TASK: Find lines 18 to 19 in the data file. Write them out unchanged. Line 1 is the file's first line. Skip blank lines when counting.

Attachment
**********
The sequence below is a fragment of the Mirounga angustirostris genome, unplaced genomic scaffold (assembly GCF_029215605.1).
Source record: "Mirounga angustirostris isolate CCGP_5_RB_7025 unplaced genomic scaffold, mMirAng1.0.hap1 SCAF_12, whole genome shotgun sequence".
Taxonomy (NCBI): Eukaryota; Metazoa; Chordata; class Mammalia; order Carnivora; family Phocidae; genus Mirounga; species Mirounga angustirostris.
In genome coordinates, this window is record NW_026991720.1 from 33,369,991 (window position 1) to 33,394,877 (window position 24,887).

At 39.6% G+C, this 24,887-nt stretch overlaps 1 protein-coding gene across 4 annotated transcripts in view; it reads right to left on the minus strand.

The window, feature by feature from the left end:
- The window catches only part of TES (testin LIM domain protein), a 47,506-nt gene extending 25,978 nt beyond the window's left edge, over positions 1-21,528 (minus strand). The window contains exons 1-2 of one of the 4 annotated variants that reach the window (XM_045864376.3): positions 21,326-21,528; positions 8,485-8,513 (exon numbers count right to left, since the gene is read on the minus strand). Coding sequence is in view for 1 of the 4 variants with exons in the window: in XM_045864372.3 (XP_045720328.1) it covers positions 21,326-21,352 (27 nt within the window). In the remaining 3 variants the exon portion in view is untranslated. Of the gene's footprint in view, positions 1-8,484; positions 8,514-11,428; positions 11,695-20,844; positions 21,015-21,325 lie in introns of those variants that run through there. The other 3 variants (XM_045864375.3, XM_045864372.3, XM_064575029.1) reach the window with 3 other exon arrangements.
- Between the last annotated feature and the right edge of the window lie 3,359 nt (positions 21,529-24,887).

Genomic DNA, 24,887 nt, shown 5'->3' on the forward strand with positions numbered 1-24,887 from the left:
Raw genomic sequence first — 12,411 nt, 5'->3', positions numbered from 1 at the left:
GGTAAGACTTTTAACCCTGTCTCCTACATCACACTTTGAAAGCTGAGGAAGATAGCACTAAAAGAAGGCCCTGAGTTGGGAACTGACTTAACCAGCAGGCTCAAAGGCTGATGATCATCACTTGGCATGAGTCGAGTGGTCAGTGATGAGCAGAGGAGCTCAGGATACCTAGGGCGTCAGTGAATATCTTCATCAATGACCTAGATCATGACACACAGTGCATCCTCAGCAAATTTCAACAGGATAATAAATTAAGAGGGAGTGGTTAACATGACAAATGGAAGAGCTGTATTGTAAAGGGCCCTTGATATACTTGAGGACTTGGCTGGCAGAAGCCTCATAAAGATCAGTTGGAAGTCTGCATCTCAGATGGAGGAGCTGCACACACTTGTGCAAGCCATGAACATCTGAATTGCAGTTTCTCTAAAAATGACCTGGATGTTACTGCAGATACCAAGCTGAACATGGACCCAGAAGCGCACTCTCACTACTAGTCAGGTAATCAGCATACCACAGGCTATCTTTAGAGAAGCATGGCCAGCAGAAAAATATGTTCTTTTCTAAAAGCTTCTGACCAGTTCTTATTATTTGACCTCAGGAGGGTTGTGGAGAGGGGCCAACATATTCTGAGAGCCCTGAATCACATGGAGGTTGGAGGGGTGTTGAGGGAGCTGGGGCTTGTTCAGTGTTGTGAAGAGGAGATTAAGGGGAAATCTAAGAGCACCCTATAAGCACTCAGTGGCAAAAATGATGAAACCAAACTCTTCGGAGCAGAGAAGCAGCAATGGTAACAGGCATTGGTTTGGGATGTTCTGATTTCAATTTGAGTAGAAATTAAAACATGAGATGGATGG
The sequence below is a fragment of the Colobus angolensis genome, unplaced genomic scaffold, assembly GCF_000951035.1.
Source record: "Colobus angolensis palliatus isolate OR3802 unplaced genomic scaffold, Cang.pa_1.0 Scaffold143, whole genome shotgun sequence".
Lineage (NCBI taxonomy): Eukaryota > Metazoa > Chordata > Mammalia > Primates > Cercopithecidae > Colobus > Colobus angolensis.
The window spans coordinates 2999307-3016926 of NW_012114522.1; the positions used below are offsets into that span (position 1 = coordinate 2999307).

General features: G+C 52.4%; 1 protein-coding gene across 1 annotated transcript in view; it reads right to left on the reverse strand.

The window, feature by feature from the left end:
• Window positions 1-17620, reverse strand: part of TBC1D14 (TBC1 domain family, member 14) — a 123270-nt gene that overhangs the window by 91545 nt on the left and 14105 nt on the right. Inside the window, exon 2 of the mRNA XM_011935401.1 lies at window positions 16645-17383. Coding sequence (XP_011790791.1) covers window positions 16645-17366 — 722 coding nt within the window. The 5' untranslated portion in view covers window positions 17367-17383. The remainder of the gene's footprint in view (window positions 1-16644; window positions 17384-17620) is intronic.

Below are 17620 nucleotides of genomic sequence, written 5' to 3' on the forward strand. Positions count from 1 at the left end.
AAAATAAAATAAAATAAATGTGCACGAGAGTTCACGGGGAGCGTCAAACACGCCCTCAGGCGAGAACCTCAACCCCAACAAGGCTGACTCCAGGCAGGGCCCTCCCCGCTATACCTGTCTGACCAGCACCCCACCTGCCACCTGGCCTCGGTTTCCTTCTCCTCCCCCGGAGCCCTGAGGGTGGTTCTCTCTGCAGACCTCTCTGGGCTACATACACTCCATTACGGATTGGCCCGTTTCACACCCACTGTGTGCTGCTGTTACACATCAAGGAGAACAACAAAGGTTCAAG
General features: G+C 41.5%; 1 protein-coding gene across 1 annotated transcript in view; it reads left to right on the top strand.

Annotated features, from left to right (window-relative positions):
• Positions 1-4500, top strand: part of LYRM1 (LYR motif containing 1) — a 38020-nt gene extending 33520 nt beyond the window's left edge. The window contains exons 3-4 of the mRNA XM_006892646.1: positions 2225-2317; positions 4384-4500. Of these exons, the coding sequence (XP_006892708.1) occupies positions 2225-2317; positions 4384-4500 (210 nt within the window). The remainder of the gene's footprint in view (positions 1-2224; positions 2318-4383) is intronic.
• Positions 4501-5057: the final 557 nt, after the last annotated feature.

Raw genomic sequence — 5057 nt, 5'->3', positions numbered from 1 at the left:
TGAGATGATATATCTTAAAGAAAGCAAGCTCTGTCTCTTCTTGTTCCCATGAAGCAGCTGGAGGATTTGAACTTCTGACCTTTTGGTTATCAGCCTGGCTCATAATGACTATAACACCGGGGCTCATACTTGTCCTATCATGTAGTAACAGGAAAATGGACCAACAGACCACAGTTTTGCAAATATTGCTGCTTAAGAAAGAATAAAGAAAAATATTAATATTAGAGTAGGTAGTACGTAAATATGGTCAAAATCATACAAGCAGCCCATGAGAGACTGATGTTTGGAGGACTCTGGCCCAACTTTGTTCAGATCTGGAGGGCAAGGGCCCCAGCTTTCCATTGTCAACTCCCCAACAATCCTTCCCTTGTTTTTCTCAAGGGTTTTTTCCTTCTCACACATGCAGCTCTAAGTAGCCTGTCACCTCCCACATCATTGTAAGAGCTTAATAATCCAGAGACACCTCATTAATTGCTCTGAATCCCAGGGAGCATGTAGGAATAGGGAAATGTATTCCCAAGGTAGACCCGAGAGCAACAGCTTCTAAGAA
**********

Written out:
• Window positions 1-17620, reverse strand: part of TBC1D14 (TBC1 domain family, member 14) — a 123270-nt gene that overhangs the window by 91545 nt on the left and 14105 nt on the right. Inside the window, exon 2 of the mRNA XM_011935401.1 lies at window positions 16645-17383. Coding sequence (XP_011790791.1) covers window positions 16645-17366 — 722 coding nt within the window. The 5' untranslated portion in view covers window positions 17367-17383. The remainder of the gene's footprint in view (window positions 1-16644; window positions 17384-17620) is intronic.

Below are 17620 nucleotides of genomic sequence, written 5' to 3' on the forward strand. Positions count from 1 at the left end.